JustinSteward.com

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Recent Adventures - Clojure and Couchdb

19 March 2012

So I've been hacking PHP since early highschool. I was introduced to Java during my University course. I taught myself Python not long after. I even have some rudimentary knowledge of C. But one thing I've never done is tackle a lisp. Or a functional language. So when I set about for a new language to learn, I stumbled on Clojure, and almost instantly fell in love. It's so different from any other language I've worked with before that it's like a breath of fresh air, and requires such a different way to approach problems.

My iniitial observations, after a few months plugging away at it? - The community is fantastic. Genuine requests for help are met with plenty of suggestions on how a particular snippet can be written or rewritten, and this goes doubly so for the Noir project, a micro-framework library, and currently almost the defacto standard. Working with data is something I'm struggling wrap my head aroudn, not having classes or models to neatly wrap up my data interactions is interesting. - I've mainly only toyed with monogdb as a database thus far, and I'm genuinely surprised at how well mongodb's queries can be mapped to clojure code. - Macros. I've not begun to learn how Clojure's macros work, but wow, some impressive voodoo goes on inside these. - Despite being constantly frustrated at the differences between a functional language and my personal experience, I'm genuinely finding clojure a pleasure to write.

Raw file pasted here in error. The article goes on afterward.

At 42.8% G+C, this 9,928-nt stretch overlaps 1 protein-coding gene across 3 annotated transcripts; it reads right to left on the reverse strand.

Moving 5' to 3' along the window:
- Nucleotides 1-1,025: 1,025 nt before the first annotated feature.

I've been using leiningen for managing my projects, and Slimv for editing within vim. Being able to reload individual little parts of an application is an interesting experience, and slimv's implementation of paredit is amazingly useful. I tried out vimclojure at first, but slimv just feels sleeker. My first "real" project is a website for the upcoming wedding for my fiancee and me - not exactly a complex project, but enough to grapple with the basics and learn that I want to learn more.

At some point I might blog about my experiences getting that up and running.

The other project I thought I'd breifly mention is CouchDB. I may just use couchdb as the backend for my next clojure project. Couch is a NoSQL language, with the interesting twist in that your queries are run over HTTP, which lead to the obvious result of someone coming up with a way to host your javascript and other resources within the database, and serving your entire application from your database server. These CouchApps are what drew my attention, but it will possibly be the map/reduce approach to queries that brings me back.

I might post more about couchdb at a later time, but for now, suffice to say that my javascript-foo isn't strong enough to handle a complex couchapp.